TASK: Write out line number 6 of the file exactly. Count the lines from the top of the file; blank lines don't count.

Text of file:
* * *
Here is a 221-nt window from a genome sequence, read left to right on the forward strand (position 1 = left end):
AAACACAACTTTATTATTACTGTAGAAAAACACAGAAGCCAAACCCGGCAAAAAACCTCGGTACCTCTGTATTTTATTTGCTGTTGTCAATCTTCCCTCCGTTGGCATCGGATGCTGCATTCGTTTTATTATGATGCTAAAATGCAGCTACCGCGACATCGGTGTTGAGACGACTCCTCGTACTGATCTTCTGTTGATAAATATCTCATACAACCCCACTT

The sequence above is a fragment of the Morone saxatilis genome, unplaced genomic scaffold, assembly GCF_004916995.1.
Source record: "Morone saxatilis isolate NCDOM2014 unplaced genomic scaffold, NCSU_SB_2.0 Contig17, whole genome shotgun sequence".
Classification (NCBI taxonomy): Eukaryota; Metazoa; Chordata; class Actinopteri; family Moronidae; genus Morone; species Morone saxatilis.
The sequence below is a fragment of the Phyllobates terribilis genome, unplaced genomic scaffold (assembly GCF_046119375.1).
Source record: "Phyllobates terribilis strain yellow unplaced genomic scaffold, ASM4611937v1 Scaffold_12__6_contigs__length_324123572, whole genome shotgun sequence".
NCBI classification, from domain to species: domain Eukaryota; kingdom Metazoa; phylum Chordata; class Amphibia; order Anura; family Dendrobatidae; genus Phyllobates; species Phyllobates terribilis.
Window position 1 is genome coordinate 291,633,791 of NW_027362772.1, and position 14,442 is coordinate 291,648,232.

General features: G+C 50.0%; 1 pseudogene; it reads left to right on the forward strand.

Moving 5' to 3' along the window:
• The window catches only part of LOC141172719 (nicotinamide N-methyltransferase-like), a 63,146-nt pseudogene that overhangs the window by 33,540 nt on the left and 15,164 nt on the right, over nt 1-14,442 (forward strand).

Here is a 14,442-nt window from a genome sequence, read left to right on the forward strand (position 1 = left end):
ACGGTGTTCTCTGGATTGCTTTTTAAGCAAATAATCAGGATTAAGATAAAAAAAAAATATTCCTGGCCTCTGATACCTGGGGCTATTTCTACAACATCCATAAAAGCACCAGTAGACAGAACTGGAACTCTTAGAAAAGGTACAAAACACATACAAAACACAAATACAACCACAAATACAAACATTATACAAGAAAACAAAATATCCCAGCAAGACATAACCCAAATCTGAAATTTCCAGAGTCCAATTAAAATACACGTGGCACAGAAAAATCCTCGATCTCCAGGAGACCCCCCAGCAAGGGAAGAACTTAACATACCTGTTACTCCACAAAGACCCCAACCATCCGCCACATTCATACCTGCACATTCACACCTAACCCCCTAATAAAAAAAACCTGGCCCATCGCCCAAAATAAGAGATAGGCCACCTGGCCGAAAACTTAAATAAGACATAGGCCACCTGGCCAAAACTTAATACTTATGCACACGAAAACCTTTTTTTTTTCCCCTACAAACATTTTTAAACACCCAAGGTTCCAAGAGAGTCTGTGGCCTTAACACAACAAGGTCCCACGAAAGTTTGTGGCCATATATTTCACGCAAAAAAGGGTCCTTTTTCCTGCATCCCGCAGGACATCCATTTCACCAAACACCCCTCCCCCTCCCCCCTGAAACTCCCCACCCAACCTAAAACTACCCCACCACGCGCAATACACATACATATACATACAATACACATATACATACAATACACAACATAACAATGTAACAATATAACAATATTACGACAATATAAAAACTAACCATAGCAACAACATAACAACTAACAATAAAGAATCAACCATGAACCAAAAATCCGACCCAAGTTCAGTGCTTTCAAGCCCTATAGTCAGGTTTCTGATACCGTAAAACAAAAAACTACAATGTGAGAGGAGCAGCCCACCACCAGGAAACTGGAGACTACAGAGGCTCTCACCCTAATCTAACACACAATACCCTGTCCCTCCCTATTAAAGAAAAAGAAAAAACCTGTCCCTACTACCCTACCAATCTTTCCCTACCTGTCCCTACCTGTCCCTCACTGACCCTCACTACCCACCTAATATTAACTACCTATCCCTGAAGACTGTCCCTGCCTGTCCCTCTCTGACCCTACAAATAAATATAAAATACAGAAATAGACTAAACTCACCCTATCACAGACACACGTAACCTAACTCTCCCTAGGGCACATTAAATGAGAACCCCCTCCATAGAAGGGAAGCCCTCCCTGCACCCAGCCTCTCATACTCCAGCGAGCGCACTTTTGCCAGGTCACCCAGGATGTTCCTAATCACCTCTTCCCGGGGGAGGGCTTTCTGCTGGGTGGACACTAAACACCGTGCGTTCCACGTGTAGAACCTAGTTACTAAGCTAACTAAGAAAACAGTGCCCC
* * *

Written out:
The sequence below is a fragment of the Phyllobates terribilis genome, unplaced genomic scaffold (assembly GCF_046119375.1).